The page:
posted by Su at 9:00 PM on October 24, 2010 [1 favorite]

Just so as not to seem like I'm dismissing k8t's comment off-handedly, the vet who started us on the regimen was at a specialist clinic. She then sent us back to the "normal" vet to work with until such time as anything more interesting came up. Continuing a path with her would've involved MRIs and several thousand dollars to probably find out nothing. And we'd already had a record of seizures by that point; a single one is probably not going to be terribly alarming to them if the dog's otherwise been perfectly healthy.
posted by Su at 9:17 PM on October 24, 2010

K8t's not overreacting- go see an internal medicine specialist please.
posted by TheBones at 9:23 PM on October 24, 2010

Also be aware that the drug you've been prescribed is not the only seizure med available for dogs. Ask your vet about Keppra -- if your vet doesn't know what that is, find a vet that actually keeps their knowledge on seizure meds current.

My vet prescribed it for my 4 year old lab -- it has all but stopped the seizures and came with no side-effects that I've seen whatsoever.
posted by toomuchpete at 9:39 PM on October 24, 2010

Best answer: My dog was on phenobarbital for seizures his whole life. I've never heard of taking it on an as-needed basis; we could never predict when a seizure would happen. If he received his medication on time, he would still sometimes have 1 or 2 seizures a month. On the very few occasions when we forgot to give him his meds he was practically guaranteed to have a seizure within a day or two.

Make sure your dog is receiving the correct dosage. I once had a vet prescribe nearly 2x the recommended loading dose of potassium bromide (another seizure medication). I only caught the error (thankfully before giving it to my dog), because I was thorough in researching the medication. The correct dosage of phenobarbital is 3-5 mg / kg administered twice daily (that's 3-5 mg of phenobarbital, per kilogram of your dog). You can find some veterinary neurology textbooks on books.google.com, for example, in A Practical Guide to Canine and Feline Neurology by Curtis W. Dewey, pg 243 and Neurology for the smaall animal practitioner by Cheryl L. Chrisman, p. 106. After a couple of weeks on phenobarbital, the dog's serum levels should be checked to make sure that the correct (therapeutic) amount of phenobarbital is actually in his system.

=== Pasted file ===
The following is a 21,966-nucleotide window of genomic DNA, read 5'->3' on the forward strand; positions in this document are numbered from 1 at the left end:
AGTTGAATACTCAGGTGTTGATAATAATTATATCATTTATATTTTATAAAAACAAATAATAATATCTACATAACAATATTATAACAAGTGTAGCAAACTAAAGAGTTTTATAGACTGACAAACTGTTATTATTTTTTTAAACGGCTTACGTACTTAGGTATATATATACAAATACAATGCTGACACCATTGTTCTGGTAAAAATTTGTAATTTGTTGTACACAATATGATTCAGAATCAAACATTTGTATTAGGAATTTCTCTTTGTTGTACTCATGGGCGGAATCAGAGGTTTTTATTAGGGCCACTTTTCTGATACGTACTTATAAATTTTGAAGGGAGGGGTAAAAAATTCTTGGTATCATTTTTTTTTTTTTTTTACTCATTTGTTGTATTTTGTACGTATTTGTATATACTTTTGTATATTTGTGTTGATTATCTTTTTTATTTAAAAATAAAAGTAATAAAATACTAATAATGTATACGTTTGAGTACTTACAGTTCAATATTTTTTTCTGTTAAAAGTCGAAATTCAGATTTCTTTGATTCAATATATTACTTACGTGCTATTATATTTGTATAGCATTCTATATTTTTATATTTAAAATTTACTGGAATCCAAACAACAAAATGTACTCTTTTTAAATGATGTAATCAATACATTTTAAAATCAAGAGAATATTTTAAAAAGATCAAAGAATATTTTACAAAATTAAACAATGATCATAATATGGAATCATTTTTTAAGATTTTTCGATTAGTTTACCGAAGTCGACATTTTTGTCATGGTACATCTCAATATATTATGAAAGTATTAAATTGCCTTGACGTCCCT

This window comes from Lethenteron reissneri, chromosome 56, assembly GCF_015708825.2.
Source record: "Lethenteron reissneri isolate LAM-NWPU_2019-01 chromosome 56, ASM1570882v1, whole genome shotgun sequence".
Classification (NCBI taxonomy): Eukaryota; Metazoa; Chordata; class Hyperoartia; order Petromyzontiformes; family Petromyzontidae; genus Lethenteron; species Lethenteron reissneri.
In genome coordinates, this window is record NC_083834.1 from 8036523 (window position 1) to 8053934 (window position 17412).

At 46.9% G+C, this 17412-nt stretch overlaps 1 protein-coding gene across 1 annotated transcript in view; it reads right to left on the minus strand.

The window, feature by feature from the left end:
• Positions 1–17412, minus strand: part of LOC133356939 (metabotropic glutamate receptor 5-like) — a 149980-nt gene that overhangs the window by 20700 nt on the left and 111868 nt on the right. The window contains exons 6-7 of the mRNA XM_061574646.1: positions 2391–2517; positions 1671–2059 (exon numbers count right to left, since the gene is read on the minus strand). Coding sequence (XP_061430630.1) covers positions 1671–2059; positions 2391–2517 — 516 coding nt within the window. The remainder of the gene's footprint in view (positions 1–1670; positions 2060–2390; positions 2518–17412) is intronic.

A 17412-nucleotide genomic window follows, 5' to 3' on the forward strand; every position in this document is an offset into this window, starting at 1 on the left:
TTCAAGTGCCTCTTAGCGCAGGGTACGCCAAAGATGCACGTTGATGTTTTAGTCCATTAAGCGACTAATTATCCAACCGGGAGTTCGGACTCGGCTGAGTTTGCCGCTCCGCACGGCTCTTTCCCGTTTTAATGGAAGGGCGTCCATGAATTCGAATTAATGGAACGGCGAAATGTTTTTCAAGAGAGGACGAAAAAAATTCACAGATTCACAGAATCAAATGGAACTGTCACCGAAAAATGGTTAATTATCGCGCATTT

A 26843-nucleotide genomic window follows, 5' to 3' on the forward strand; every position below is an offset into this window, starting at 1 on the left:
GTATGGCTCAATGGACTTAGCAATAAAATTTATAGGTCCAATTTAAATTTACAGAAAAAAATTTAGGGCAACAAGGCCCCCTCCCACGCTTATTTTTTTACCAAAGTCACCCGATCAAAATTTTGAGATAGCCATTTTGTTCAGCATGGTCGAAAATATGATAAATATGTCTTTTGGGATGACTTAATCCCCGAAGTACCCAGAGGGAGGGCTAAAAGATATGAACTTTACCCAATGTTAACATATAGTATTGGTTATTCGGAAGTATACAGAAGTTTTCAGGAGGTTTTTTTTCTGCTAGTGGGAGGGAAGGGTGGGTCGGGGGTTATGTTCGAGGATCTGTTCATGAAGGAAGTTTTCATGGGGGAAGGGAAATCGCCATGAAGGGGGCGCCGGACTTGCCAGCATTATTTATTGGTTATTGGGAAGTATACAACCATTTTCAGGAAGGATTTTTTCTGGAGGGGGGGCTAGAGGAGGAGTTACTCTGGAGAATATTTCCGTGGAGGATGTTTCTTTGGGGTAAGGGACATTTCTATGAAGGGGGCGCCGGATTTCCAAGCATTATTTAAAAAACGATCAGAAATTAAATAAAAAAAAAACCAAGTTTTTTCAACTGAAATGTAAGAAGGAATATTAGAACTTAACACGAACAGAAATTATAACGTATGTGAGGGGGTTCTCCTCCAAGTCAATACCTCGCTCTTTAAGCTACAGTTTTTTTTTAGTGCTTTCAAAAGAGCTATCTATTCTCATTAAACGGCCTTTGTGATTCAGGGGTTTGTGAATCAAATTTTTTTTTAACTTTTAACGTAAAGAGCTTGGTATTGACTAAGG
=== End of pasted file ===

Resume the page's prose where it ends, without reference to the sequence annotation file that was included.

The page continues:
An alternative medication is potassium bromide. Unlike phenobarbital, it does not potentially damage the liver. Though you may not be as concerned about possible long term effects on an older dog. We tried switching to potassium bromide, but it was difficult to administer since our two options were having it compounded in a capsule or a liquid, both of which my dog refused to take.

If I were you, I'd cross reference your dog's prescription with the dosage recommended in one of the neurology texts and bring any questions or concerns up with your vet, or get a second opinion.

Best of luck to you. I know how hard it is watching your best friend have a seizure, and not be able to help them or help them understand what happened.
posted by ellenaim at 9:42 PM on October 24, 2010

i am also part owner of Su's seizure cat (who actually does have central nervous system damage from his days as a lost kitten, possibly birth).

please be careful when getting a second opinion from any sort of specialist. i did and it didn't work. frankly, it resulted in me being taken advantage of. the specialist prescribed us the same phenobarb the vet did—but from a pharmacy in a different state who insisted it needed to be refrigerated and shipped, basically doubling the cost. if you trust your vet, use their advice. pay close attention to the bloodwork to make sure his liver's okay.

given your dog's age, a deeper look might be worth it, but if he's only had a single seizure, i've never heard anyone call that cause for a daily dosage.

his new clumsiness does point to something new happening in his noggin from what my vet's told me, but be careful taking medical advice from the internet. everyone's body operates very differently.
posted by patricking at 9:54 PM on October 24, 2010

Best answer: I've worked with dogs taking phenobarbital everyday, and with a few that take it as needed.
The dogs that took it as needed showed obvious signs (though they were different for each dog) and would get a pill as soon as the signs were noticed. I've never seen these dogs have a seizure.
These are dogs that go to dog day care and have somebody watching and interacting with them almost all the time. If a dog is going to be home alone for 8+ hours a day, I don't know that I'd want to go that route.